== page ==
The sad death at sea of Gary Cornelius, one of our fisherman, has rather brought into focus the debt we owe to ‘those who go down to the sea in ships and whose business is in great waters’ to use the Old Testament words of Psalm 107.
Living in Hastings and St Leonards grants us the privilege of experiencing wonderful seascapes. I usually run along the promenade early in the morning and there is nothing more soothing than seeing a wonderfully calm and still sea. It helps to set the right tone for my day and I’ve also noticed a recent increase in the number of people meditating on the beach at an early hour.
But the ancient Hebrews knew a thing or two. Despite their mediterranean coastline, they were never a sea-going people unlike most of their contemporary civilisations.
The sea was seen as a place to be feared. The sea was considered to be a place of primeval chaos, the home of Leviathan the sea monster of chaos. It was God alone who could control the sea and maintain the order he had imposed upon the face of the deep at the Creation.
One of the highlights of Old Town Week was the centenary celebration of the Priscilla Macbean lifeboat, a project led by the redoubtable Dee Day White.
For a landlubber like me, it caused me to think afresh about the sea and the work of the Hastings RNLI and other sea rescue services. The death of Gary Cornelius ensured that any thoughts were not simply abstract.
The centenary celebration began at the RNLI where we reflected briefly about the beauty but also the danger of the sea and the way in which past crews of the Priscilla Macbean, its sister ship the Mary Stanford – whose entire crew, including three relatives of our current mayor, was lost at sea in 1928 – and the local crews of today answer the cries of those in peril on the sea. Lifeboats like the Priscilla Macbean have been arks of safety for those in need of rescue.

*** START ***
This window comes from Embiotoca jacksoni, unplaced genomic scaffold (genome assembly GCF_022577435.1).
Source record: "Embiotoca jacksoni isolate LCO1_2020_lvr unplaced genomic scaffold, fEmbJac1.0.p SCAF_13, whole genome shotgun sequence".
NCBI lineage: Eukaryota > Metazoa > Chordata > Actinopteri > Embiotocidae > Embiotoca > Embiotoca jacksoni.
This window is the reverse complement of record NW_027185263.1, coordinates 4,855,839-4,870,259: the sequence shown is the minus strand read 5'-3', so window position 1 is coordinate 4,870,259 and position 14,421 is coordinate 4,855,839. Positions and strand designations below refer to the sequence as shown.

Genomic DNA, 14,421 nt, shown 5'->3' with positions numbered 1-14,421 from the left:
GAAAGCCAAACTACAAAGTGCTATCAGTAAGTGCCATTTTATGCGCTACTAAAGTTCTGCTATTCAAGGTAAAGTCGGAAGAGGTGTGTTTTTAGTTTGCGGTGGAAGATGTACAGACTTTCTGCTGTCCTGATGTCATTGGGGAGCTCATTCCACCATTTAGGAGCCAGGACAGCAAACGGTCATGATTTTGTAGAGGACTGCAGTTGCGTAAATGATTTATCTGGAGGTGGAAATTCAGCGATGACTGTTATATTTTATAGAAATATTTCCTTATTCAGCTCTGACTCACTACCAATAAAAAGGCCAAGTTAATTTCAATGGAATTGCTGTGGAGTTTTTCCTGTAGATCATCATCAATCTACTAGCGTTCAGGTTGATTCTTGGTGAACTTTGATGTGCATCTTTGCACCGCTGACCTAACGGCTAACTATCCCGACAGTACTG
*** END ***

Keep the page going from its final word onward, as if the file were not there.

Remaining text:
The sea is often used as a metaphor for describing life. We talk about someone being in deep water or being ‘in over their head’. We might feel ‘all at sea’ or recognise a need to ‘batten down the hatches’, particularly if we are ‘sailing too close to the wind’. Perhaps our most recent tragedy at sea and the centenary celebration of the Priscilla Macbean, might cause us, especially those of us unfamiliar with life at sea, to reflect about our calling to be metaphorical lifeboats on land to those who need our help.
The funeral for Gary Cornelius will be at All Saints on Friday, 27th August at 10.30am.
The Reverend Paul Hunt is the part-time priest-in-charge of St. Clement’s and All Saints in Hastings Old Town. All Saints is open for public worship at 8am and 10am on Sundays.